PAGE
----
Putting weight on very under weight thoroughbred mare - Page 2
 
 

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Putting weight on very under weight thoroughbred mare

This is a discussion on Putting weight on very under weight thoroughbred mare within the Horse Nutrition forums, part of the Horse Health category
  • Horse 300 lbs underweight
  • Throughbred eats a lot underweight bloods are clear

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    01-31-2014, 10:23 AM
  #11
Weanling
ON A SIDE NOTE she also has horrible rain rot!!! Any suggestions
Quote:
Originally Posted by kimberlyrae1993    
I have a 13 year old thoroughbred mare I.just took in she's probably about 300 pounds under weight.. they had her on very cheap low grade feed called wrangler 12% pellet only getting 3 quarts once a day

I still have her on that but 4 quarts twice a day till I get better idea on what to switch her (so I'm not continuously switching her) she has assess to hay ALL DAY and water I have Dewormed her once last week

So what should my plan be to get her up to weight and should I Deworm her again soon?
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    01-31-2014, 10:24 AM
  #12
Trained
If you're not doing it already, put a medium to heavyweight blanket on her. If she's 300 lbs underweight, she can't thermoregulate properly and is probably shivering off all the calories you're feeding her. I like Ultium Compete for weight gain, it's by Purina so easily available.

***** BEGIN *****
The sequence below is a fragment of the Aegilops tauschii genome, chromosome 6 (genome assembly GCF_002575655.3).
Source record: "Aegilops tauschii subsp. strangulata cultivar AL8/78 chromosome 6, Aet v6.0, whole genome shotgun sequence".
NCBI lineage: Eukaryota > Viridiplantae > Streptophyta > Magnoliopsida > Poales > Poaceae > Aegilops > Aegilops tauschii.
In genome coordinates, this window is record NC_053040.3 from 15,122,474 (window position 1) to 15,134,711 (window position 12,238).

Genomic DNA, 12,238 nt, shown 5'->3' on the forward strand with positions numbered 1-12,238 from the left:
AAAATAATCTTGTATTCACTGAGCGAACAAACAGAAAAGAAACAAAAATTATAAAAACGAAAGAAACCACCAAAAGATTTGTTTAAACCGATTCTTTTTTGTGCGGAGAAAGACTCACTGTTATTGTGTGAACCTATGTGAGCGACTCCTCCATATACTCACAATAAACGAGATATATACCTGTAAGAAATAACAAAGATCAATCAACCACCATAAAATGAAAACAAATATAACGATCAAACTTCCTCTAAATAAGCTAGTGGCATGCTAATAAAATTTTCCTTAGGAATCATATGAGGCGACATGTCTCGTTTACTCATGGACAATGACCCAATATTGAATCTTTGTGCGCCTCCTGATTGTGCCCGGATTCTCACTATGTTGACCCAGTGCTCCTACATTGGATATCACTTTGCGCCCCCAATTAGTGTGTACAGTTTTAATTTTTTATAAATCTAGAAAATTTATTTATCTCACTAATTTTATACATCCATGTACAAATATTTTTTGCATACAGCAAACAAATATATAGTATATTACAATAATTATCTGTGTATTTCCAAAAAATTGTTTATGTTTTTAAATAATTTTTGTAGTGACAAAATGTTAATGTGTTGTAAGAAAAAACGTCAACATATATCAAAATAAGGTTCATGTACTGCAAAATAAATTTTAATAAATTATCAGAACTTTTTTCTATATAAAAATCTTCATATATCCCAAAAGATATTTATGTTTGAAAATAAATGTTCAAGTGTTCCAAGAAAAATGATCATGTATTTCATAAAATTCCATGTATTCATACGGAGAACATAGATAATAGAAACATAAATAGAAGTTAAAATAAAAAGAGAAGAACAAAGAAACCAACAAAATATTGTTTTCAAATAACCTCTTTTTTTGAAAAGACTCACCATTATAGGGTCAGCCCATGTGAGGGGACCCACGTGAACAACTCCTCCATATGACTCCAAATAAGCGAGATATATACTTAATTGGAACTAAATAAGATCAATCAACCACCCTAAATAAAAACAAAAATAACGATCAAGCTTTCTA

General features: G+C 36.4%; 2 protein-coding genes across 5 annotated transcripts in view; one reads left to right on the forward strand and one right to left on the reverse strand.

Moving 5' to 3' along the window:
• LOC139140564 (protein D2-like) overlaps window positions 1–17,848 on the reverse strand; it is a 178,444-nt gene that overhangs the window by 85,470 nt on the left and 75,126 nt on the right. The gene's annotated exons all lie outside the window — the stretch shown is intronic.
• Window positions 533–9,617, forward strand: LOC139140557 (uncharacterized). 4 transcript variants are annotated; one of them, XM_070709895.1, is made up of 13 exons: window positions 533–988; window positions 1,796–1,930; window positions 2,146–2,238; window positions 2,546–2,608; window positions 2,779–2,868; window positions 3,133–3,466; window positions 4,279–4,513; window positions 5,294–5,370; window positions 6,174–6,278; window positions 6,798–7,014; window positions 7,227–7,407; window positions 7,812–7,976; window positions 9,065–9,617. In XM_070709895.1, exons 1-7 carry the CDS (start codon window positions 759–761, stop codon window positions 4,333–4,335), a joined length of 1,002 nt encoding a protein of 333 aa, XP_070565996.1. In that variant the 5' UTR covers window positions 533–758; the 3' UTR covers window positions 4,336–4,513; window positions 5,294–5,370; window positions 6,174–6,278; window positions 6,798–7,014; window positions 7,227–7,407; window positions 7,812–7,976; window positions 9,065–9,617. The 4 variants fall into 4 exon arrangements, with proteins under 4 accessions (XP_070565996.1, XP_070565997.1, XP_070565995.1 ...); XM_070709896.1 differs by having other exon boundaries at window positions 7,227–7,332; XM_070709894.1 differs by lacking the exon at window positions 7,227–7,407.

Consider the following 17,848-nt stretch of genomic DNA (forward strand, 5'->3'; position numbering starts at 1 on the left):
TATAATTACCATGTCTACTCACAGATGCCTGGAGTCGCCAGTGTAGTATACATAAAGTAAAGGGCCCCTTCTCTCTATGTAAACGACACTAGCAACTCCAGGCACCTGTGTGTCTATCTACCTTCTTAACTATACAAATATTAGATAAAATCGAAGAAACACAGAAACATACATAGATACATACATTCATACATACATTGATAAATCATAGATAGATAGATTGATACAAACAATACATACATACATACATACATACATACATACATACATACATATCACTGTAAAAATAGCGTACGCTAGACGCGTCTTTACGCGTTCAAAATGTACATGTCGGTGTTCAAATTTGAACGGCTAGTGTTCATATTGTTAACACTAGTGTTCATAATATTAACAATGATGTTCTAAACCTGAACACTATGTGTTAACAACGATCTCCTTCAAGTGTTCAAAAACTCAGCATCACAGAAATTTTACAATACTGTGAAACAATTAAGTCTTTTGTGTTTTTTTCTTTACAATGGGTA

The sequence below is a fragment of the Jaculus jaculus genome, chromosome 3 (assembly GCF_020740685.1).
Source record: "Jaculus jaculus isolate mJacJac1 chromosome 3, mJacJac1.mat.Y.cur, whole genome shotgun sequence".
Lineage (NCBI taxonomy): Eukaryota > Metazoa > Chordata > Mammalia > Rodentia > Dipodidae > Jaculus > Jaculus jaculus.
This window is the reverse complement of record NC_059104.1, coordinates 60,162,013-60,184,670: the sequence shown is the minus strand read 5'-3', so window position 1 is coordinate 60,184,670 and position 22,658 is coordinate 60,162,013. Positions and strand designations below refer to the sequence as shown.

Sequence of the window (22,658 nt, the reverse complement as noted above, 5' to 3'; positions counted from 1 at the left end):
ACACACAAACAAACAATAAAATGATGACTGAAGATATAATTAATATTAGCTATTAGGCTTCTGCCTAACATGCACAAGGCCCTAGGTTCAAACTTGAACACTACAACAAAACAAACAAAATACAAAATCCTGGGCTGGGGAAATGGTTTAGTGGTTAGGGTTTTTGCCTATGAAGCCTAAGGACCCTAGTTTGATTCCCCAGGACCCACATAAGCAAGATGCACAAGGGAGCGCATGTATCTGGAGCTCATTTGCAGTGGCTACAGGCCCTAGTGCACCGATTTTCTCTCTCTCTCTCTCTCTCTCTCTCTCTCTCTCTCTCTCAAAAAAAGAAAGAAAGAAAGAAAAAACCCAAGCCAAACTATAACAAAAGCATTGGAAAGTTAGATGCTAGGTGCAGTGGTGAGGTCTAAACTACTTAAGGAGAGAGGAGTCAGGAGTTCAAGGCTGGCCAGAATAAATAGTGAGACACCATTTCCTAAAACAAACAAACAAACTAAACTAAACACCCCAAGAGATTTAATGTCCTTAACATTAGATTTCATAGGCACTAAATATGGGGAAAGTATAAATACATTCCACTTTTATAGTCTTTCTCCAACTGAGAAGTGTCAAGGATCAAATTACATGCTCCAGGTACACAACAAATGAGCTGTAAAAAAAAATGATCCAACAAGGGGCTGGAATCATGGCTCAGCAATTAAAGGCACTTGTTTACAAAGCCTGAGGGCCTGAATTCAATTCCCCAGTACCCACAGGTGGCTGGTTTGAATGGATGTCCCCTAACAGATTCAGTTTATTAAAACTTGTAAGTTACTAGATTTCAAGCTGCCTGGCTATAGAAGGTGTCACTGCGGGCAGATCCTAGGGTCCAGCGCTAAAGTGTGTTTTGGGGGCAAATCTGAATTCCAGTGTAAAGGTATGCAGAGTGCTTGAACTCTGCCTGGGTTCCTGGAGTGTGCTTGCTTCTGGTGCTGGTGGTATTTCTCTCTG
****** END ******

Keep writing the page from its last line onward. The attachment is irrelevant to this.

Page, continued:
01-31-2014, 10:27 AM
  #13
Green Broke
Vet, then dentist both asap. I wouldn't give her any more grain (if you want to switch it fine) until she is gaining weight. Severely underweight horses can get very sick from getting too much too soon. Sounds like she is used to all the hay (make sure it's top quality, maybe add something else "hay based". I have heard lots of studies recommending alfalfa for starvation cases, maybe add pellets/cubes (soaked). I would do that then up grain then add beet pulp then up grain again, maybe corn oil or something. Make ANY changes VERY slowly. 300lbs underweight I would definitely be working with a vet on. I know a horse who was severely emaciated with a VERY bad impaction, luckily she pulled through on her own, but there was pretty much nothing we could do for her due to her health at the time she was not even an option for surgery. Literally make changes by the handful over the course of weeks.

Vet can also advise for deworming.
     
    01-31-2014, 10:28 AM
  #14
Green Broke
I agree with the blanket, what's the weather like where you're at?

The only hesitation would be putting a blanket on her if she has horrible rainrot.
     
    01-31-2014, 10:47 AM
  #15
Teen Forum Moderator
For the rain rot, look for a supplement very high in vitamin A for her. It will help cure it from the inside out. Its too cold in most areas right now to do much topically for her.
     
    01-31-2014, 10:49 AM
  #16
Weanling
I live in Florida and I do blanket her when temperature drops
Quote:
Originally Posted by Dreamcatcher Arabians    
If you're not doing it already, put a medium to heavyweight blanket on her. If she's 300 lbs underweight, she can't thermoregulate properly and is probably shivering off all the calories you're feeding her. I like Ultium Compete for weight gain, it's by Purina so easily available.
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    01-31-2014, 12:00 PM
  #17
Super Moderator
Always start by looking for reasons why a horse is thin - having a fecal egg count and a blood test for encysted worms is worth the money because you know what to target and how big a problem you may or may not have
Get teeth checked - even a horse that appears to be eating well might not be chewing properly so the food isn't going to get digested as well as it should
Treat for ulcers - a scope is expensive but not essential as a course of Ulcergard or just adding U-Gard to her feed for a while wont hurt